Advertisement

Urolithiasis in Hereditary Renal Hypouricemia

  • O. Sperling
Conference paper

Abstract

Urolithiasis due to excessive excretion of insoluble urinary components, is an important clinical manifestation of several inborn errors of metabolism in man. In some of these disorders the excessive excretion is due to a metabolic defect, such as in primary hyperoxaluria, xanthinuria, hypoxanthine-guanine phosphoribosyl-transferase (HGPRT) deficiency and phosphoribosylpyrophosphate (PRPP) synthetase over-activity, whereas in other disorders, it is due to a renal tubular transport abnormality, such as in cystinuria. Hereditary hypouricemia, due to an isolated defect in renal tubular urate reabsorption, is a relatively new disorder, which should be classified with the inborn transport disorders associated with stone formation. Renal hypouricemia of the isolated type was first described by Praetorius and Kirk1, but no evidence was adduced for genetic transmission. The first case of inborn renal hypouricemia2 was reported in 1972. Since 1974 we have encountered 7 Israeli familes with renal hypouricemia in whom the tubular abnormality pertained to urate handling only3−8. Three of the 7 propositi, as well as the propositus reported by Greene et al2, were found to have stones and urolithiasis is a common manifestation of the syndrome. The study of the affected Israeli families contributed to the characterization of the physiological, clinical and genetic aspects of this rare inborn transport error9.

Keywords

Uric Acid Calcium Oxalate Uric Acid Stone Primary Hyperoxaluria Clearance Ratio 
These keywords were added by machine and not by the authors. This process is experimental and the keywords may be updated as the learning algorithm improves.

Preview

Unable to display preview. Download preview PDF.

Unable to display preview. Download preview PDF.

References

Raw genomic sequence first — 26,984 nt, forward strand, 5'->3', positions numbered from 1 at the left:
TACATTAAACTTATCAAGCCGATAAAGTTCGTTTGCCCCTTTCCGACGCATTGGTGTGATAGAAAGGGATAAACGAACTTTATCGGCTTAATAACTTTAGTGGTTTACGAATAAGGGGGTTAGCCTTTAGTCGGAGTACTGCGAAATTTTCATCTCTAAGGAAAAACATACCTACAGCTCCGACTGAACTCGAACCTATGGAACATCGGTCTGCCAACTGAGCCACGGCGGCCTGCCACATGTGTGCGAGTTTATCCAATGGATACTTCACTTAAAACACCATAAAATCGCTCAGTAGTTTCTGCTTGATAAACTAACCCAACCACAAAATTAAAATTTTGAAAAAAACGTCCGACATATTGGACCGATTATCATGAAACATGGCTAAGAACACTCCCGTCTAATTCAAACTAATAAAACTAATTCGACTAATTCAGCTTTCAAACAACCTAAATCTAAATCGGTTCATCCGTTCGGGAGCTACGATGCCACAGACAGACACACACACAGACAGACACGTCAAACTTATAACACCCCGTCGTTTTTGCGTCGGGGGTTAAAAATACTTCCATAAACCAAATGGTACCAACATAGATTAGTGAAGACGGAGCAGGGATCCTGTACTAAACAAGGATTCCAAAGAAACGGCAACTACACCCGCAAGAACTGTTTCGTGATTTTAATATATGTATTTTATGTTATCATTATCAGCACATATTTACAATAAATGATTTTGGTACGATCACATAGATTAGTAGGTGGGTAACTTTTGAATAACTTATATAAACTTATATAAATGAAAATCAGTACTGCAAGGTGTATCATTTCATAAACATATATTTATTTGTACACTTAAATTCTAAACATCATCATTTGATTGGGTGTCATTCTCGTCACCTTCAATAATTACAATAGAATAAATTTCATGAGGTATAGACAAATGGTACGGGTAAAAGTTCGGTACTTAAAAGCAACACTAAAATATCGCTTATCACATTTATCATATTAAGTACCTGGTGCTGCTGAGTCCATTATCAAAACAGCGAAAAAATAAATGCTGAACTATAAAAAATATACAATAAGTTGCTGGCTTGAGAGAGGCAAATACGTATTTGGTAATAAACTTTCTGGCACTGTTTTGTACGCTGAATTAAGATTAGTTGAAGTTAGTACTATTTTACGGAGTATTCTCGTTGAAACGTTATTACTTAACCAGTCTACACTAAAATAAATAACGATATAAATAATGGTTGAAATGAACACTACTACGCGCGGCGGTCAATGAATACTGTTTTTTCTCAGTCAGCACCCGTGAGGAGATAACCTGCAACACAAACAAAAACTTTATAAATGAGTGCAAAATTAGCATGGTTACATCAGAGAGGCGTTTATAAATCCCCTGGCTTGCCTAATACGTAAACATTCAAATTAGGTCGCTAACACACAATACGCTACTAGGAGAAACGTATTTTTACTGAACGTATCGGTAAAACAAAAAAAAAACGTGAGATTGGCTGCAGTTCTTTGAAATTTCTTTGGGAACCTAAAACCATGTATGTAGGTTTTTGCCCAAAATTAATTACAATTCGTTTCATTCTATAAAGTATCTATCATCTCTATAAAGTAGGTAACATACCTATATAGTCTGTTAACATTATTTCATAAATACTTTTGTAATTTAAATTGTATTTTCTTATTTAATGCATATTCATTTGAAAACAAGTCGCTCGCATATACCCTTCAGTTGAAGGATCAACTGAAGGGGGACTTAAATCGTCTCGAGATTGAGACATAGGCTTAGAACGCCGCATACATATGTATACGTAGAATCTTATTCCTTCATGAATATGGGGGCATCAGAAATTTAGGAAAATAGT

1. 1.
    E. Praetorius and J. E. Kirk, J. Lab. Clin, Med. 35:865 (1950).Google Scholar
  2. 2.
    M. L. Green, R. Marcus, G. D. Aurbach, E. S. Kazam, and J. E. Seegmiller, Am. J. Med. 53:361 (1972).CrossRefGoogle Scholar
  3. 3.
    O. Sperling, A. Weinberger, I. Oliver, U. A. Liberman, and A. deVries, Ann. Intern. Med. 80:482 (1974).PubMedGoogle Scholar
  4. 4.
    D. Benjamin, O. Sperling, A. Weinberger, J. Pinkhas, and A. de Vries, Nephron 18:220 (1977).PubMedCrossRefGoogle Scholar
  5. 5.
    D. Benjamin, O. Sperling, A. Weinberger, and J. Pinkhas, Biomed. 29:54 (1978).Google Scholar
  6. 6.
    M. Frank, M. Many, and O. Sperling, Br. J. Urol 51:88 (1979).PubMedCrossRefGoogle Scholar
  7. 7.
    R. Weitz and O. Sperling, J. Pediat. 96:850 (1980).PubMedCrossRefGoogle Scholar
  8. 8.
    M. Garty, A. Nitzan, and O. Sperling. Is. J. Med. Sci. 17:295 (1981).Google Scholar
  9. 9.
    A. de Vries and O. Sperling, Biomed. 30:75 (1979).Google Scholar
  10. 10.
    T. F. Yü, A. B. Gutman, L. Berger, and C. Kaung, Am. J. Physiol. 220:973 (1971).PubMedGoogle Scholar
  11. 11.
    O. Sperling, P. Boer, A. Weinberger, and A. Vries, Biomed. 23:157 (1975).Google Scholar
  12. 12.
    R. E. Rieselbach, Adv. Exp. Med. Biol. 76B:1 (1977).PubMedGoogle Scholar
  13. 13.
    O. Sperling, M. Frank, and M. Many, Adv. Urol. Nephrol. 14:67 (1979).CrossRefGoogle Scholar

Copyright information

© Plenum Press, New York 1985

Authors and Affiliations

  • O. Sperling
    • 1
    • 2
  1. 1.Dept. of Clinical BiochemistryBeilinson Medical CenterPetah-TikvaIsrael
  2. 2.Dept. of Chemical PathologyTel-Aviv UniversityTel-HashomerIsrael

Personalised recommendations